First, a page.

These measures were barely put in place that on March 21, the authorities decided on a complete lockdown of the country with a new presidential order (DS n°4199, then DS n°4200 on March 25): all borders were abruptly closed, commercial flights suspended, going out forbidden (except once a week and only one member of the same family, the day chosen by the government based on the ID card number, only on foot, to buy groceries). Initially put in place until April 4, these lockdown measureq were then extended several times until May 31. Overwhelmed by the spread of the epidemic - intensive care services overrun, slight capabilities of testing the population -, President Añez appointed a scientific council on April 24 to advise the government on the public health measures to be taken.

Since May 31, Bolivia has entered into a new phase in handling the epidemic, based on a lockdown considered dynamic. The measures are now the responsability of the towns (order 4245). The government manages the borders which are being kept closed, a curfew on the whole territory and a map of the three levels of risk (risk index: high, medium, moderate), set up for each town, according to data it collects once a week from the health department services. The level of risk is supposed to determine a general framework of possible actions for the towns. They must manage all the other measures within their jurisdiction, according to the risk map. For example, high risk means that the population can only go out once a week to get groceries (DS n°4229). In fact, starting on June 1, most towns such as La Paz have allowed the adult population to go out, with no restrictions during non-curfew hours (municipal law  n°414 of May 26, 2020) when the town is categorized as high risk by the national authorities. On June 1, the population found itself again in the difficult situation of interpreting what was allowed and what wasn't, which led to numerous contacts and a big increase in infections in June 2020.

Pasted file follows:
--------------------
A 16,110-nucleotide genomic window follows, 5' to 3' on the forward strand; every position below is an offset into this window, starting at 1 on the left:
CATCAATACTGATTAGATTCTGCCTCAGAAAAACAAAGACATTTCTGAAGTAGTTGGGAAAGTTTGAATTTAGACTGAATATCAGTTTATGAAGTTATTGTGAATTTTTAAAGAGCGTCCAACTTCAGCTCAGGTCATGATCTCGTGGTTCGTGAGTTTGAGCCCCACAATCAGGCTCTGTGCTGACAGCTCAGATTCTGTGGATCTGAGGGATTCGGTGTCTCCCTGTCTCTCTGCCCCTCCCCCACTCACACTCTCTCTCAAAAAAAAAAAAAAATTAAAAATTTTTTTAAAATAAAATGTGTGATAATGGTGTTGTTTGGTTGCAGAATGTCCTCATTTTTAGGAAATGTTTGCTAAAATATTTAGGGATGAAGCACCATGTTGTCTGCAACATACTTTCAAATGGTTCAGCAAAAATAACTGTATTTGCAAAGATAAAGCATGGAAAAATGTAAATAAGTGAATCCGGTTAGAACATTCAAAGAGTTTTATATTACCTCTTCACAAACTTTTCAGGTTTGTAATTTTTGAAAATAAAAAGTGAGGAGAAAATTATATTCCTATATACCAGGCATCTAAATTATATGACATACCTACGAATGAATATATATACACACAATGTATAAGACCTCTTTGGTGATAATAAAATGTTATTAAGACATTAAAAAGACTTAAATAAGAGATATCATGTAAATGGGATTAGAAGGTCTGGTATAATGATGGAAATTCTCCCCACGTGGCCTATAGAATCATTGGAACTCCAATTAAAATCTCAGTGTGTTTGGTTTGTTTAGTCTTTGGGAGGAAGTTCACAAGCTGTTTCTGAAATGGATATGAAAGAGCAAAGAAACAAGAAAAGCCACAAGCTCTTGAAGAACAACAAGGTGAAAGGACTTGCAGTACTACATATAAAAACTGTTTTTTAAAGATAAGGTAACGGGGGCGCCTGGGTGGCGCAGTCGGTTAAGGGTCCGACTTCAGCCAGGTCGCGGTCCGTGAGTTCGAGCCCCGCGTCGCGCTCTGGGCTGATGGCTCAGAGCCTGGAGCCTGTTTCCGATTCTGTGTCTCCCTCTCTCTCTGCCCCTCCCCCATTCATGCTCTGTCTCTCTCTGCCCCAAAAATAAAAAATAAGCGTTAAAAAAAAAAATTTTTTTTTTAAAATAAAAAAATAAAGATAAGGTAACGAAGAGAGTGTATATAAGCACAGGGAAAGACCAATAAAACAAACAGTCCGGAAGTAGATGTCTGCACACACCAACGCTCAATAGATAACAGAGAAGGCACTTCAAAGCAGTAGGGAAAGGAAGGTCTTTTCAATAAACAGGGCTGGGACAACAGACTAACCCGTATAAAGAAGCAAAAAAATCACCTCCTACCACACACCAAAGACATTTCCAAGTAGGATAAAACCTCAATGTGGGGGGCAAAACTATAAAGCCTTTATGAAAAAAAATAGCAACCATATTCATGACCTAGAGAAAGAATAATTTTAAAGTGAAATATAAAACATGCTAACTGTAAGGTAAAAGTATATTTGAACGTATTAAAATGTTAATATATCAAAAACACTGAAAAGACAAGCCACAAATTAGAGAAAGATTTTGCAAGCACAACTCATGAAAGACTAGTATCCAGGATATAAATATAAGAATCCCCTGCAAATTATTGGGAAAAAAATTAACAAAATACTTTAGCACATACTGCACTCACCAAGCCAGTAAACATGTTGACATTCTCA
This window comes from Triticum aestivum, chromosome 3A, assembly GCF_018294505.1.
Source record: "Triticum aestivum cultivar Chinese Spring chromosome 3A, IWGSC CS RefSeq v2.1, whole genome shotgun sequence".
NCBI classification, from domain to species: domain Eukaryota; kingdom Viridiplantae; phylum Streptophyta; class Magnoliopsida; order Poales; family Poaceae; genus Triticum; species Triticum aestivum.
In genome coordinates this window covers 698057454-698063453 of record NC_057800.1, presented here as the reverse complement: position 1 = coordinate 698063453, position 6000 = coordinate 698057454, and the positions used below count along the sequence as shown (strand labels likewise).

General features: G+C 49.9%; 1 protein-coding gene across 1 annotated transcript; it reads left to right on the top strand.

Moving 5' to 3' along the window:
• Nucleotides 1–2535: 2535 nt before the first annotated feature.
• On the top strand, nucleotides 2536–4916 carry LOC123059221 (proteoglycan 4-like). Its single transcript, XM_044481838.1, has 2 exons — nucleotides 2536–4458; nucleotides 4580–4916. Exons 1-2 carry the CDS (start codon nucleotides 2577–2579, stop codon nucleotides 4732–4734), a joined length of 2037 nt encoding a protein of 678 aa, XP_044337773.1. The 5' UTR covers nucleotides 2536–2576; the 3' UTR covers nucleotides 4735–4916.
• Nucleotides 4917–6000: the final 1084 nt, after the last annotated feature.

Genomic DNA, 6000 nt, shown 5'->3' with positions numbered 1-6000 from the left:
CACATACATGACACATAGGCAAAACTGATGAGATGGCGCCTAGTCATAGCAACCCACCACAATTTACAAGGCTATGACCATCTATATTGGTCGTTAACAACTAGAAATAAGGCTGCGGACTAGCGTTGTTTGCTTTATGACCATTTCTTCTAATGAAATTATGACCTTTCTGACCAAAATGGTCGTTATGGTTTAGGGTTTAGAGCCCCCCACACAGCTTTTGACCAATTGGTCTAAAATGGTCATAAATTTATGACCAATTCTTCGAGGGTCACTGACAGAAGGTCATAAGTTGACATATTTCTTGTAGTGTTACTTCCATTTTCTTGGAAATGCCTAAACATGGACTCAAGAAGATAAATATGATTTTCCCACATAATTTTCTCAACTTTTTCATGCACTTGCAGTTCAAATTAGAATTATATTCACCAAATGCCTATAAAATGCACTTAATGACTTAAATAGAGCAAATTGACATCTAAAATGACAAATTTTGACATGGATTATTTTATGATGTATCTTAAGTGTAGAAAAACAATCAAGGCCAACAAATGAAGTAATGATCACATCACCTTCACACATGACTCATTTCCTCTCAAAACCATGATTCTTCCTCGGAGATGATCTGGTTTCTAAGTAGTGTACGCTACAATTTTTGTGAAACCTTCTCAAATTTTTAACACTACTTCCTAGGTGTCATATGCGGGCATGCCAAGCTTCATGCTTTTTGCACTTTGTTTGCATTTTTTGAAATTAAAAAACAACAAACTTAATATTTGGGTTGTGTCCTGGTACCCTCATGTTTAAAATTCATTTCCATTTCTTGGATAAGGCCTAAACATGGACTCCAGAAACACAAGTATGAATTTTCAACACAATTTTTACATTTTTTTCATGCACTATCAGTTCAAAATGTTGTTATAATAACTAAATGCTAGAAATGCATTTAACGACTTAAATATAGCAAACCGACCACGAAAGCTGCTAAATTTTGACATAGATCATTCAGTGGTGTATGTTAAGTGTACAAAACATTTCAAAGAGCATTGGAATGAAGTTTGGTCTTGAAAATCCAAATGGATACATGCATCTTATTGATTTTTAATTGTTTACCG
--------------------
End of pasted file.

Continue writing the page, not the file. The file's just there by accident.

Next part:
Figure 1 : daily evolution in the number of SARS-CoV-2 cases in Bolivia (source: John Hopkins University).
Figure 1 : daily evolution in the number of SARS-CoV-2 cases in Bolivia (source: John Hopkins University).



Bolivia put in place strict measures of confinement early on. With a 2020 estimate of only 11.4 million people, the authorities hope to contain the spread of cases.


Yet, an analysis of the evolution of daily cases (Figure 1) shows that in March, when the total lockdown of the country was decided, the number of cases was very weak (5 cases on March 22). And it will remain that way (between 30 to 40 cases per day in April) until May 2 (241 cases), to then have an constant significant upward trend (1301 cases on July 2).